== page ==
Thermal, or infrared energy, is light that is not visible because its wavelength is too long to be detected by the human eye; it's the part of the electromagnetic spectrum that we perceive as heat. Unlike visible light, in the infrared world, everything with a temperature above absolute zero emits heat. Even very cold objects, like ice cubes, emit infrared. The higher the object's temperature, the greater the IR radiation emitted. Infrared allows us to see what our eyes cannot.
Infrared thermography cameras produce images of invisible infrared or "heat" radiation and provide precise non-contact temperature measurement capabilities. Nearly everything gets hot before it fails, making infrared cameras extremely cost-effective, valuable diagnostic tools in many diverse applications. And as industry strives to improve manufacturing efficiencies, manage energy, improve product quality, and enhance worker safety, new applications for infrared cameras continually emerge.
Why use infrared thermography in the building industry?
Since the oil crisis in the 1970s we have become increasingly conscious that our energy stocks are valuable and limited. Global warming due to CO2 emissions is also known to be largely caused by pollution related to burning fossil fuels used for heating buildings. Infrared can easily detect building abnormalities that result into energy losses. By repairing these areas energy can be saved.
Architects and contractors are faced with new materials and ever-shorter production times. Efficient planning, supervision and documentation of the execution with regard to air tightness and thermal insulation are demanded. Unhealthy situations due to mould build-up or moist need to be avoided. Infrared thermography can provide important information so that costly and time-consuming repair work can be avoided.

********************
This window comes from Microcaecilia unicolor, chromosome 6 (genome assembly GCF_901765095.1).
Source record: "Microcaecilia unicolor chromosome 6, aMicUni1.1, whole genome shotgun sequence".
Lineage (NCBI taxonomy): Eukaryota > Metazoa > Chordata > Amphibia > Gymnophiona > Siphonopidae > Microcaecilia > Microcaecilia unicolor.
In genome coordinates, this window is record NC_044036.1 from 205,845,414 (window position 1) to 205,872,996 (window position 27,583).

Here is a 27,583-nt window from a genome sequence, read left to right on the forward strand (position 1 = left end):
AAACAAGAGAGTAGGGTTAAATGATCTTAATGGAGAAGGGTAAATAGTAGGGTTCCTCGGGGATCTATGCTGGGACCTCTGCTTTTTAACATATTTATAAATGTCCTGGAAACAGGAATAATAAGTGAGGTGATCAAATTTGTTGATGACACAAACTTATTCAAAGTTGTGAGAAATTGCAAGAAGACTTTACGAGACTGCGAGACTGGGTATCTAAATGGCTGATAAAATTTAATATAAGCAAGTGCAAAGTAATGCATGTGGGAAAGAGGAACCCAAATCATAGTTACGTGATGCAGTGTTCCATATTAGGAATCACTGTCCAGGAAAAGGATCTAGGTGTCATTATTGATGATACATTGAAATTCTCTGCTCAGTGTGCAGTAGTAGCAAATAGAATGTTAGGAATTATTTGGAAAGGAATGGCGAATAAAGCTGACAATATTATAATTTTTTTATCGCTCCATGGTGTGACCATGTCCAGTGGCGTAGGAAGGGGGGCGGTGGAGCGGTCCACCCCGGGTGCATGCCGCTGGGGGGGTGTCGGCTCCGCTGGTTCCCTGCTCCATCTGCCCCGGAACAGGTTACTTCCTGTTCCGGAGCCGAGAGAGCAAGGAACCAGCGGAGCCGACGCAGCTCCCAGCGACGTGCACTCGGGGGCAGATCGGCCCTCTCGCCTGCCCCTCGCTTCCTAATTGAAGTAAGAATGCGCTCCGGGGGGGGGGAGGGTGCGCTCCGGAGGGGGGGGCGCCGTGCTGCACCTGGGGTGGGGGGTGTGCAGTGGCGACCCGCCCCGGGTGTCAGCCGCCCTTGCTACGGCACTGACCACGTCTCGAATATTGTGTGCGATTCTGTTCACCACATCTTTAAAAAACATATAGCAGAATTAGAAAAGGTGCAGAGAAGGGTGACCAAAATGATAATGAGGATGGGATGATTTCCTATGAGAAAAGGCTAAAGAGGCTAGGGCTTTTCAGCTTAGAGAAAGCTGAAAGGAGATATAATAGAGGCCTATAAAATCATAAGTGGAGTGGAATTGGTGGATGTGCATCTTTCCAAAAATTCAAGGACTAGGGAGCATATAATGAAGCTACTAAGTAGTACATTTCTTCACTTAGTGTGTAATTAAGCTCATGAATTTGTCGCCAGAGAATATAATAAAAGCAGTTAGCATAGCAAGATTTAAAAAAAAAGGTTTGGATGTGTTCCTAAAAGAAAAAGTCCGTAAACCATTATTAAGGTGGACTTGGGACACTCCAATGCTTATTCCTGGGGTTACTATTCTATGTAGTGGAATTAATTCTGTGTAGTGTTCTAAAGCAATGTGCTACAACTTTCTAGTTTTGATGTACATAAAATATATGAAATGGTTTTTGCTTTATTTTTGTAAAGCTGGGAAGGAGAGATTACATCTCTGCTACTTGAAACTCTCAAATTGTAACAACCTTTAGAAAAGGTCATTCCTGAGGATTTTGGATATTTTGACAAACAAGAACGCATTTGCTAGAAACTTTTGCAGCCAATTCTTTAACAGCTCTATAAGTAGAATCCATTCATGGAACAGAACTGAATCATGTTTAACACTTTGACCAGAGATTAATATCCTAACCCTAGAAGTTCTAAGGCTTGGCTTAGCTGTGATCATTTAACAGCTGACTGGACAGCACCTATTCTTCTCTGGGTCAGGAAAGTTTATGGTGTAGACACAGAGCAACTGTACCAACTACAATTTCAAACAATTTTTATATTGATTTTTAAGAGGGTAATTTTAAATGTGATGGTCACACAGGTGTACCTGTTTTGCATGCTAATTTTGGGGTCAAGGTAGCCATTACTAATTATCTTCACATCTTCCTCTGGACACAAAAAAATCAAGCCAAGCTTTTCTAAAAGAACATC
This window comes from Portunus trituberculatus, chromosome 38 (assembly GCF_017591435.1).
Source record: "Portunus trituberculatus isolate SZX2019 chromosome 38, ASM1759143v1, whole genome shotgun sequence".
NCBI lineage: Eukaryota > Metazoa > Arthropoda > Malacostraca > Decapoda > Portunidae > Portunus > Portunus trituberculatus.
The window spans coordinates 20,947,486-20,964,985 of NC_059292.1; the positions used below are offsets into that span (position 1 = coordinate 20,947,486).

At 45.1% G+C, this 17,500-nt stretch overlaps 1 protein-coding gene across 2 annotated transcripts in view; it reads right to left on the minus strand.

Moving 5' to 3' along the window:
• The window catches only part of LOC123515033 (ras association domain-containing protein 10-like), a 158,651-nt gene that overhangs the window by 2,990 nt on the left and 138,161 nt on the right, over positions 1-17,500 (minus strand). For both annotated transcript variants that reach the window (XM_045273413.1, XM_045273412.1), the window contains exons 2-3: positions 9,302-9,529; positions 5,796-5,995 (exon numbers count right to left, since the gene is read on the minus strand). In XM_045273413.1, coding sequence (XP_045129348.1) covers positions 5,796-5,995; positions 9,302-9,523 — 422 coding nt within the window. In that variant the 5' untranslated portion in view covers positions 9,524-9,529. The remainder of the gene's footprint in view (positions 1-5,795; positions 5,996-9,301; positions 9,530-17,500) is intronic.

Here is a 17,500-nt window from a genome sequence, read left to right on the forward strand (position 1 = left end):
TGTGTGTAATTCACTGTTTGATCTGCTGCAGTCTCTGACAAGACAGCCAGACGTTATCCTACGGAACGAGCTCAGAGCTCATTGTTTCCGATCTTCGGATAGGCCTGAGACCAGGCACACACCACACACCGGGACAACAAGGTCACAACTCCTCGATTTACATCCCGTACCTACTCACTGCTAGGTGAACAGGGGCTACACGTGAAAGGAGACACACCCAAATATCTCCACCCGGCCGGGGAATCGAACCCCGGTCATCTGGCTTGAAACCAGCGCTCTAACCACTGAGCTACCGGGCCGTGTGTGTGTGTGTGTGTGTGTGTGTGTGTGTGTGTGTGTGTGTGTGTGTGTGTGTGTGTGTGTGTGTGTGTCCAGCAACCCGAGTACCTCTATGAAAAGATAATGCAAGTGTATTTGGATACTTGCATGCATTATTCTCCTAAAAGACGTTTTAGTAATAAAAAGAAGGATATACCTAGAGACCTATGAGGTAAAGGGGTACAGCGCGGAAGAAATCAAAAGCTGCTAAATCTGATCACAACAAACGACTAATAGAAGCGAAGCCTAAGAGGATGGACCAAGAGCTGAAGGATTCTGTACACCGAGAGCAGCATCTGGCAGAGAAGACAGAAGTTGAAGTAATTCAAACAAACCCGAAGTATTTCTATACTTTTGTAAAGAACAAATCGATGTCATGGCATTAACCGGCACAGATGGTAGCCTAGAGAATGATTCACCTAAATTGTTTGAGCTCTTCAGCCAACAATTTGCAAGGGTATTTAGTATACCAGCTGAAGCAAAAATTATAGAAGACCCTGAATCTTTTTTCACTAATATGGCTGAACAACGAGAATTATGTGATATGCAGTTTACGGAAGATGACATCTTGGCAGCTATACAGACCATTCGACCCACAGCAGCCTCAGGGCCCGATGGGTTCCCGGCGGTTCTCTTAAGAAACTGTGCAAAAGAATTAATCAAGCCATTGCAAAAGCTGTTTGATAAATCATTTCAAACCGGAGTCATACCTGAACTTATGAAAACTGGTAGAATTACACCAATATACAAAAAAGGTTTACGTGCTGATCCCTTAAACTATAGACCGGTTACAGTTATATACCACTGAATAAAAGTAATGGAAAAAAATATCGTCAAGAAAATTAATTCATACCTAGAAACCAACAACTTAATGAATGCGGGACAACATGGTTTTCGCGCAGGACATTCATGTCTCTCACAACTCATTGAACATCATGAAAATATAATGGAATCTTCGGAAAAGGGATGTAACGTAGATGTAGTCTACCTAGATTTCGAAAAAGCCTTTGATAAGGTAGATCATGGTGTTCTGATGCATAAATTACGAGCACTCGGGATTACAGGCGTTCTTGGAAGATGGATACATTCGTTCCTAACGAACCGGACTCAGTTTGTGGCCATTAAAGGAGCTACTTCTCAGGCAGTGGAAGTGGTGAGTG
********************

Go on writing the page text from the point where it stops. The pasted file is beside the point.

Furthermore, to a building owner or an insurance company involved in property damage settlement, clear images of normally invisible diagnostic evidence can be invaluable for planning the restoration effort and rationalizing settlements
Thermal imaging has evolved into one of the most valuable diagnostic tools for Predictive Maintenance. By detecting anomalies often invisible to the naked eye, thermography allows corrective action to be taken before costly system failures occur.
Infrared cameras have become compact systems that look just like a normal video camera, are easy to use and generate a real-time high-resolution image. Numerous industries worldwide have discovered the advantage of incorporating infrared cameras in their Predictive Maintenance programs.